An oasis of calm in Jerusalem


Tomb: The site believed by some to be the burial place of Jesus Christ is of doubtful authenticity, but many pilgrims find it a source of spirituality.

April 23, 2000|By John Rivera | John Rivera,SUN STAFF

JERUSALEM -- Just off East Jerusalem's gritty Nablus Road, a busy thoroughfare filled with the choking exhaust of many buses and the cries of vendors hawking many wares -- cardamom pods, olive-wood Nativity scenes and much else -- lies a sylvan retreat off the beaten tourist track.

Up a narrow street and through a stone archway is a tranquil, tidy, manicured garden that would make any Londoner proud. This is the Garden Tomb, revered by many Protestants as the site of the climactic events of Jesus' life and ministry.

"Welcome to the Garden Tomb of Jesus and to a little bit of England," says Reg Bradby, a retired probation agent from the English town of Kendal. For five years he has been coming to Jerusalem twice a year for month-long stints as volunteer docent at the tomb.

Amid all the holy places in the Holy Land that are under the custody of the Roman Catholic Franciscan order or one of the branches of Orthodoxy, the Garden Tomb is one place that Protestants can call their own. Swimming against the current of most scholarship, they believe that this is where Jesus Christ was crucified, died, was buried and rose from the dead.

Pope John Paul II did not come here during his pilgrimage to the Holy Land last month. He went to the Church of the Holy Sepulcher inside the walls of the Old City of Jerusalem, which many call Christianity's holiest site. There, he celebrated Mass in front of what Roman Catholic and Orthodox Christians believe to be the tomb of Christ.

He later made an unscheduled stop at Calvary, the traditional site of Jesus' crucifixion, which is in a dark, cramped chapel up a steep staircase near the entrance of the church.

While biblical scholars say strong evidence exists that the Holy Sepulcher does sit on the authentic location of Jesus' death and resurrection, it is, for many, hard to imagine the events that took place there, given the hordes of people marching through it.

It can become so loud and crowded in the Holy Sepulcher, as cameras flash and tour guides shout to be heard above the din, that simply approaching the shrines is difficult. Pilgrims jostle each other to kiss the Stone of Unction, site of Jesus' anointing before burial, and wait in long lines to spend just a few seconds in the tomb.

Contrast that with the Garden Tomb. Entering the gate leaves behind the noise and chaos of Nablus Street. The path is of polished flagstone. The bushes and hedges are trimmed. Pansies and petunias line the path. Birds chirp, and the shouts and delighted squeals of children playing at a school next door drift over the stone wall.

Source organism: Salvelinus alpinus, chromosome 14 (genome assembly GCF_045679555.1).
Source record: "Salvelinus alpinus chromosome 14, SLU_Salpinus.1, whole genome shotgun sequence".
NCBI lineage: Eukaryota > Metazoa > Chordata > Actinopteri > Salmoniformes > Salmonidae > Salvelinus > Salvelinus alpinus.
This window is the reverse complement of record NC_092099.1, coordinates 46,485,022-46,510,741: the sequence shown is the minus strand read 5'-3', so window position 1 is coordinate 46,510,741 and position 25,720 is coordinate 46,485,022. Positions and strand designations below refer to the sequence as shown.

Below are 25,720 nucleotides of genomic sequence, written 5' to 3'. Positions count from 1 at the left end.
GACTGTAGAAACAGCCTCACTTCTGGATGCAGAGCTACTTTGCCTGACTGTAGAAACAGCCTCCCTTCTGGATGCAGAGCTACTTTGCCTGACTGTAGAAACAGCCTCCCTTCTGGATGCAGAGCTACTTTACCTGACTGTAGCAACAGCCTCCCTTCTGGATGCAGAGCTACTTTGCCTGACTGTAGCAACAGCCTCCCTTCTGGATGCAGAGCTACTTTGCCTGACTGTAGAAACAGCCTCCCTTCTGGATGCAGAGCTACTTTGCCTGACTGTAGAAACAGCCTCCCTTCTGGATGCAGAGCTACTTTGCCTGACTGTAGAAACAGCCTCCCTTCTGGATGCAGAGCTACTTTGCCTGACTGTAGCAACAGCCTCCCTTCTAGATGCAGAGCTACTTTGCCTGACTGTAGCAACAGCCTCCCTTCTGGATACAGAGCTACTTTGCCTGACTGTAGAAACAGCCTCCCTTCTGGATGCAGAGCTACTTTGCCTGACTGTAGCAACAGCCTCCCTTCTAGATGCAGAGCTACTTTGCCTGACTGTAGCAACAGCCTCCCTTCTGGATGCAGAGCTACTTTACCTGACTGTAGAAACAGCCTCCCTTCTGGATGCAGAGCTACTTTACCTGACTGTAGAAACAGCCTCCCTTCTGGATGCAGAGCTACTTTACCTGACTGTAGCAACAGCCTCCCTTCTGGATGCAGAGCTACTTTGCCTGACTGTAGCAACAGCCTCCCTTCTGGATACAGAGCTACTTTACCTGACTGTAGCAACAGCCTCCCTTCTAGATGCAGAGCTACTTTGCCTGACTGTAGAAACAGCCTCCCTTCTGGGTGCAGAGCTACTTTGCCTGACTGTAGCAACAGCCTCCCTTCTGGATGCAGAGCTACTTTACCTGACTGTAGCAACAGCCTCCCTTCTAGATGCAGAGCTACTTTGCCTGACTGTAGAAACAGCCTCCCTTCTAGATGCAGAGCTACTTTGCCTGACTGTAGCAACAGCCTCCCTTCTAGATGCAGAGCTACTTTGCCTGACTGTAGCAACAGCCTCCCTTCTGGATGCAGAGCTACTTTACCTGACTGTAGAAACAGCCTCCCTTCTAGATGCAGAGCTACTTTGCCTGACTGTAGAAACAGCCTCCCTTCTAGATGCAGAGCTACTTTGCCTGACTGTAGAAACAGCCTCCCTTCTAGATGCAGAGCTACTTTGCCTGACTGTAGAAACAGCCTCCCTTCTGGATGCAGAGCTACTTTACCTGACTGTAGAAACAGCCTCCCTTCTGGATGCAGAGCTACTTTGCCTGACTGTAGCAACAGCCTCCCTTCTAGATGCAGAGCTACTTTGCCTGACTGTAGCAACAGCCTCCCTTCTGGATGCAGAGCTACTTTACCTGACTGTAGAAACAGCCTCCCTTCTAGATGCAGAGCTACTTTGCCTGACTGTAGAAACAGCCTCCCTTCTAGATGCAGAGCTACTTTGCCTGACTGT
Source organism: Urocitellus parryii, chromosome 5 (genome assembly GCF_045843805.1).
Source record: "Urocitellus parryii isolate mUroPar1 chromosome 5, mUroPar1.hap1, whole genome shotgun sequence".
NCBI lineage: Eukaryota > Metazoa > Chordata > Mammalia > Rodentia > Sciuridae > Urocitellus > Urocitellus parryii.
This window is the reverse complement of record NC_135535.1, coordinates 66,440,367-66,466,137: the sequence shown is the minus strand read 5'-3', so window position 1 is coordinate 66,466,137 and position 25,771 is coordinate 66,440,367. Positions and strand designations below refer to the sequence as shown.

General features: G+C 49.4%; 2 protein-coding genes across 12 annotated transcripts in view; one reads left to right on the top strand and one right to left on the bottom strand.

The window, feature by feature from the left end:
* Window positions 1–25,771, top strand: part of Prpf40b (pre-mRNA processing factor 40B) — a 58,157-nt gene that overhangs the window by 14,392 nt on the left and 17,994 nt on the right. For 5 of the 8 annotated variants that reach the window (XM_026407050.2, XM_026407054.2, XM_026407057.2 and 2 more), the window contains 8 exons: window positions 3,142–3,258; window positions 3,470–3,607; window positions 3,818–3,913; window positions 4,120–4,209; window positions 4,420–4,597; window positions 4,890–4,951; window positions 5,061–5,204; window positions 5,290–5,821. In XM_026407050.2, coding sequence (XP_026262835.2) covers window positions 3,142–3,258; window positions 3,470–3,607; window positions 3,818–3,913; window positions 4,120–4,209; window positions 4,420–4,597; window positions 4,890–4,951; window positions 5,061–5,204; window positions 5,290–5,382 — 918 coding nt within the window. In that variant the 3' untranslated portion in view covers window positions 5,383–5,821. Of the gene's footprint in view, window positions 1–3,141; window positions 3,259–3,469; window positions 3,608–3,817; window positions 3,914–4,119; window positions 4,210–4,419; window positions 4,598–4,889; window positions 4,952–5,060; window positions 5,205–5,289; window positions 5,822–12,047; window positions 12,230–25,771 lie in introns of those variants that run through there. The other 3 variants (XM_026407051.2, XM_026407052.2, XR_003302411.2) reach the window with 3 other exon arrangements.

The Garden Tomb's strongest drawing point for the pilgrims who come here, many of them evangelical Christians, is that it looks like the scenes described in the Gospels.

That is exactly what British Gen. Charles George Gordon thought when he looked down on this spot from the wall of the Old City during a stay in Jerusalem in 1883. On a cliff face, he noticed a rock formation that appeared to be in the shape of a skull. This, Gordon became convinced, was Golgotha, the "place of the skull" of Jesus' crucifixion as described in the Gospel of Matthew.

What was even better was that 16 years earlier, a tomb cut into the solid rock of the cliff had been discovered adjacent to the skull rock formation. Could this be the tomb belonging to Joseph of Arimathea, the wealthy secret follower of Jesus who asked for his body and buried it in his own tomb?

It all seemed to fit. The Gospels say that Jesus was crucified outside the city walls near a busy road. The Garden Tomb lies a short walk from the Old City's Damascus Gate. Today it is next to a bus station; in Jesus' day, it would have been a busy crossroads. And the site has been described as a former quarry where executions, mostly stonings, were carried out.

The only problem is the overwhelming evidence that the Holy Sepulcher indeed marks the spot of these pivotal events of Christianity. Although the church stands today within the city walls, it would have been outside in the time of Jesus.

And there is evidence that the Christian community in Jerusalem worshiped at this location in the first century, shortly after Jesus' death. The Garden Tomb, on the other hand, was altered during the Byzantine era and was used for a time as a stable by the Crusaders, which the early church would never have allowed had it considered the place sacred. Moreover, the Garden Tomb bears characteristics of a burial place of the seventh to ninth centuries B.C., making it too old to be the unfinished tomb of Joseph of Arimathea described in the Gospels.

Nevertheless, some Protestants, notably the Anglican Church, accepted Gordon's contention.

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